Irfan Rasool Wani, forest conservator and coordinator of Wular Conservation and Management Authority (WUCMA), said that massive conversion of paddy land into orchards has increased the siltation in water bodies, particularly in Wular, which is the largest water body fed by the Jhelum River.
Akhtar Hussain Malik, who teaches Botany in Kashmir University, said that since a lot of new orchards are being formed, “their soil remains dry and loose without canopy cover for some years until the trees grow up.” This, he said, makes it easy for soil to get washed off by rains.
Sajjad Hassan Baba, an agricultural economist and researcher at Sher-e-Kashmir University for Agricultural Sciences and Technology (SKUAST), agreed. But he added that siltation because of orchards must be a very small percentage of the siltation caused by degradation of forests.
More silt, more risk of flooding
The addition of even a little more silt is dangerous. Kashmir is facing a perpetual flood threat as the carrying capacity of its water bodies has dwindled in recent years due to siltation. In other words they cannot absorb sudden large influxes of water, and this leads to floods. In recent months, the government of Jammu & Kashmir has spent millions of dollars for de-siltation of water bodies and is planning more investment for de-siltation in coming months.
“An estimated one-fifth of the water holding capacity of our largest flood basin, Wular Lake, has been reduced due to siltation and encroachments,” WUCMA’s Coordinator, Wani, told indiaclimatedialogue.net.
According to him, an area of 27 square kilometres of Wular has been categorised as severely silted, as per the Management Action Plan for Wular. The lake has been reduced to an area of 57 square kilometres while revenue records suggest it is was earlier spread over an area of 131 sq. km.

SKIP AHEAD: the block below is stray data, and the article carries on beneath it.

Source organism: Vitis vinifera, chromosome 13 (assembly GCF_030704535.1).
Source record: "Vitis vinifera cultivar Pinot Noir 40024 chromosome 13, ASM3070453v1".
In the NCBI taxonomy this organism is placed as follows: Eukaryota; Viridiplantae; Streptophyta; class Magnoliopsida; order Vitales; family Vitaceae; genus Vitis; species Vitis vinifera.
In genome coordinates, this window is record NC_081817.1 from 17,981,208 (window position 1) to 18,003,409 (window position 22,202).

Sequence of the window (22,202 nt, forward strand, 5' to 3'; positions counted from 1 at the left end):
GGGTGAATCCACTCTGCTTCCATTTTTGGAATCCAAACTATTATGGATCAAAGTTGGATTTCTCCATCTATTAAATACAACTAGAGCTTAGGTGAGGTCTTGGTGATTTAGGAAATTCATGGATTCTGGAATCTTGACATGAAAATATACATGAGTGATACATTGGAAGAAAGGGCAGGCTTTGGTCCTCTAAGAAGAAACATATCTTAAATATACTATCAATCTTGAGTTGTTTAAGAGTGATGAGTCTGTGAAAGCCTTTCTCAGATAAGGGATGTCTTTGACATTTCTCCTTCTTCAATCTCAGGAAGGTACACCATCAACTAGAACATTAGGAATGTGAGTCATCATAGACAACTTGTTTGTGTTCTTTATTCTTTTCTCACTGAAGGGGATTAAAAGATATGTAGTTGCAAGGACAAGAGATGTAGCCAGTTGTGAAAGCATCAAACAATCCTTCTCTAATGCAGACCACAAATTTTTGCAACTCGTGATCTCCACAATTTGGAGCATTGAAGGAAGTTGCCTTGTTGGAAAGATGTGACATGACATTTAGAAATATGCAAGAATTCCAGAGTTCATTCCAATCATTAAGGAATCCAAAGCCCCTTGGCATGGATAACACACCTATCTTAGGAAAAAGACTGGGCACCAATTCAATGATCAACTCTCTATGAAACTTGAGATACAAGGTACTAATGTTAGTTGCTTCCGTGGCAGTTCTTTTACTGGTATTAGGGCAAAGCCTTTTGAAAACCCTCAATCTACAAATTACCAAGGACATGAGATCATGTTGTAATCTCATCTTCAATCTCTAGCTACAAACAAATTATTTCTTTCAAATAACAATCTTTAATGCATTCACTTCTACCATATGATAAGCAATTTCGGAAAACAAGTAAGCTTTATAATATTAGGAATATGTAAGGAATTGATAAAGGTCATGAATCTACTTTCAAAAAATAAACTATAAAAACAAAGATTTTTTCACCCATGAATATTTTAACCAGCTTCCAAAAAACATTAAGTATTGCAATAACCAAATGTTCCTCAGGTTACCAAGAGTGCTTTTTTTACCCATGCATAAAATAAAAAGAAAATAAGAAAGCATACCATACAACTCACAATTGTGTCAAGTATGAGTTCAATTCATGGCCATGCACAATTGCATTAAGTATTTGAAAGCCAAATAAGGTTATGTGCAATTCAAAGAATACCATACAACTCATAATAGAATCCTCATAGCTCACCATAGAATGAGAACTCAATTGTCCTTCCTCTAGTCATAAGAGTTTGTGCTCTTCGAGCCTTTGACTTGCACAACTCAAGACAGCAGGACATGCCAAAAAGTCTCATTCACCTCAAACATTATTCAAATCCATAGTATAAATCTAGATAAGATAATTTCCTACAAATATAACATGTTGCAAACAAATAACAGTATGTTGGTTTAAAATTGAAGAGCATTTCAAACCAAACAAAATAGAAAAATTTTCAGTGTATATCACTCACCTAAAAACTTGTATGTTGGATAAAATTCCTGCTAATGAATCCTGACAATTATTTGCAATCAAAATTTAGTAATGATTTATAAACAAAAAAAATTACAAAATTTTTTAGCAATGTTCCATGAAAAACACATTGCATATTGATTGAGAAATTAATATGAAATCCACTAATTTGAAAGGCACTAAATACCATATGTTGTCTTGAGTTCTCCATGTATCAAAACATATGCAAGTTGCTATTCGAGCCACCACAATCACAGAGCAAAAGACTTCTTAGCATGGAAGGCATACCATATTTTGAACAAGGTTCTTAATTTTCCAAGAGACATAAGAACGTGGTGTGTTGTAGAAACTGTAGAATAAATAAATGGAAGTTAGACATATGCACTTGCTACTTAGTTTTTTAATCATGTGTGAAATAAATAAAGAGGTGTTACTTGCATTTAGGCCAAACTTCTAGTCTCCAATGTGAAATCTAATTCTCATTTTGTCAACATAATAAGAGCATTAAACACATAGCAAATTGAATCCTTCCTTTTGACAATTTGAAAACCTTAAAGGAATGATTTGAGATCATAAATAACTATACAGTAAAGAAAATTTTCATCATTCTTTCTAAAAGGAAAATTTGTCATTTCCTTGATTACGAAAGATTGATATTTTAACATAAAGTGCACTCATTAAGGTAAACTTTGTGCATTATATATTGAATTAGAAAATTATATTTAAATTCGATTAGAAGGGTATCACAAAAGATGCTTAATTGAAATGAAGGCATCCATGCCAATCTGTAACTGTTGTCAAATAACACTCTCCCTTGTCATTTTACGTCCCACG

WUCMA has been working on de-siltation of the lake since 2012, but has so far managed de-silting only 1 square kilometre of the silted area. He said that the treated portion of the lake has been restored back to its original position as silt load of nearly one million cubic meters stands removed at a cost of INR 600 million (USD 9 million).
An estimated 20 million cubic meters of slit load, Wani said, is yet to be dredged out of the lake. He added that WUCMA will soon start work to de-silt the remaining amount with the help of a INR 4 billion (USD 60 million) project.
In Jhelum River, a project for de-silting an estimated 1.6 million cubic meters of sediment is going on. Close to one million cubic meters of silt has been dredged out so far.
Stopping the sediments
Experts have called for massive afforestation programmes in the catchments of Jhelum in both degraded forests and barren lands; and stopping conversion of paddy land into orchards for curbing the siltation of water bodies.
“In this context the efforts can include blanket ban on expansion of settlements along river embankments and naturally vegetated areas, reforestation of degraded forest areas, afforestation of barren lands, construction of check dams, treatment of house-hold sewage before its discharge into the rivers and water bodies, etc.,” recommends the study of Romshoo and others.
Baba of SKUAST also suggests that a major afforestation programme should be launched in the degraded forests of Kashmir for securing the catchment area of Kashmir’s water bodies. Otherwise in an era of climate change, with increasing risks of large amounts of rainfall during shorter periods, Kashmir will be increasingly a site of floods and destruction.